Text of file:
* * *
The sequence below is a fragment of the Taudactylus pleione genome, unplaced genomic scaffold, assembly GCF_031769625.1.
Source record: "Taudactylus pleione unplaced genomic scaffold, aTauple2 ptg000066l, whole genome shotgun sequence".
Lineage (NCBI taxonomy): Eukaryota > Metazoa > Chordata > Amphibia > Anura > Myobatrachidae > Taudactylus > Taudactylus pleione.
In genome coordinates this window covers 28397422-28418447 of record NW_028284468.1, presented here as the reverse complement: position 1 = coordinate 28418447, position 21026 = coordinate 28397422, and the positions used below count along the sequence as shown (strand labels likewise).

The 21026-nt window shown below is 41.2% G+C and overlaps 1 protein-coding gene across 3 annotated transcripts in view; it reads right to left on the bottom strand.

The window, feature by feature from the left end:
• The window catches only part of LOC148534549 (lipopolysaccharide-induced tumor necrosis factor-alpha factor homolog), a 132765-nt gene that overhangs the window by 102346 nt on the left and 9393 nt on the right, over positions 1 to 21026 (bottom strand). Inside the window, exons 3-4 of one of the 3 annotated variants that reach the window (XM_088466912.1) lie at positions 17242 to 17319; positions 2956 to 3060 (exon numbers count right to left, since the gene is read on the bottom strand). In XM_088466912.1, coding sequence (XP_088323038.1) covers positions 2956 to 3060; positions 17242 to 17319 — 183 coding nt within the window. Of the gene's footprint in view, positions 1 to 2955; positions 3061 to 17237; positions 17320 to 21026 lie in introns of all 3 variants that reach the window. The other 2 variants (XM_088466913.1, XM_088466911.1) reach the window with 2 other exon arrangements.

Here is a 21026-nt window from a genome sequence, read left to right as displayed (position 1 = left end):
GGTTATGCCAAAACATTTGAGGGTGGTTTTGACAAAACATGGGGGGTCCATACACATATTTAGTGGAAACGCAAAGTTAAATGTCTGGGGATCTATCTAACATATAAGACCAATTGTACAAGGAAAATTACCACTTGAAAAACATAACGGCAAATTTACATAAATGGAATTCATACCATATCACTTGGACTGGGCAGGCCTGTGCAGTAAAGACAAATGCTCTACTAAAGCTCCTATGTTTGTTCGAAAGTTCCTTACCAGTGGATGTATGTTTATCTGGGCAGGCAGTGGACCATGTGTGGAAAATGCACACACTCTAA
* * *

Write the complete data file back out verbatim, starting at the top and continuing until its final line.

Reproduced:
The sequence below is a fragment of the Taudactylus pleione genome, unplaced genomic scaffold, assembly GCF_031769625.1.
Source record: "Taudactylus pleione unplaced genomic scaffold, aTauple2 ptg000066l, whole genome shotgun sequence".
Lineage (NCBI taxonomy): Eukaryota > Metazoa > Chordata > Amphibia > Anura > Myobatrachidae > Taudactylus > Taudactylus pleione.
In genome coordinates this window covers 28397422-28418447 of record NW_028284468.1, presented here as the reverse complement: position 1 = coordinate 28418447, position 21026 = coordinate 28397422, and the positions used below count along the sequence as shown (strand labels likewise).

The 21026-nt window shown below is 41.2% G+C and overlaps 1 protein-coding gene across 3 annotated transcripts in view; it reads right to left on the bottom strand.

The window, feature by feature from the left end:
• The window catches only part of LOC148534549 (lipopolysaccharide-induced tumor necrosis factor-alpha factor homolog), a 132765-nt gene that overhangs the window by 102346 nt on the left and 9393 nt on the right, over positions 1 to 21026 (bottom strand). Inside the window, exons 3-4 of one of the 3 annotated variants that reach the window (XM_088466912.1) lie at positions 17242 to 17319; positions 2956 to 3060 (exon numbers count right to left, since the gene is read on the bottom strand). In XM_088466912.1, coding sequence (XP_088323038.1) covers positions 2956 to 3060; positions 17242 to 17319 — 183 coding nt within the window. Of the gene's footprint in view, positions 1 to 2955; positions 3061 to 17237; positions 17320 to 21026 lie in introns of all 3 variants that reach the window. The other 2 variants (XM_088466913.1, XM_088466911.1) reach the window with 2 other exon arrangements.

Here is a 21026-nt window from a genome sequence, read left to right as displayed (position 1 = left end):
GGTTATGCCAAAACATTTGAGGGTGGTTTTGACAAAACATGGGGGGTCCATACACATATTTAGTGGAAACGCAAAGTTAAATGTCTGGGGATCTATCTAACATATAAGACCAATTGTACAAGGAAAATTACCACTTGAAAAACATAACGGCAAATTTACATAAATGGAATTCATACCATATCACTTGGACTGGGCAGGCCTGTGCAGTAAAGACAAATGCTCTACTAAAGCTCCTATGTTTGTTCGAAAGTTCCTTACCAGTGGATGTATGTTTATCTGGGCAGGCAGTGGACCATGTGTGGAAAATGCACACACTCTAA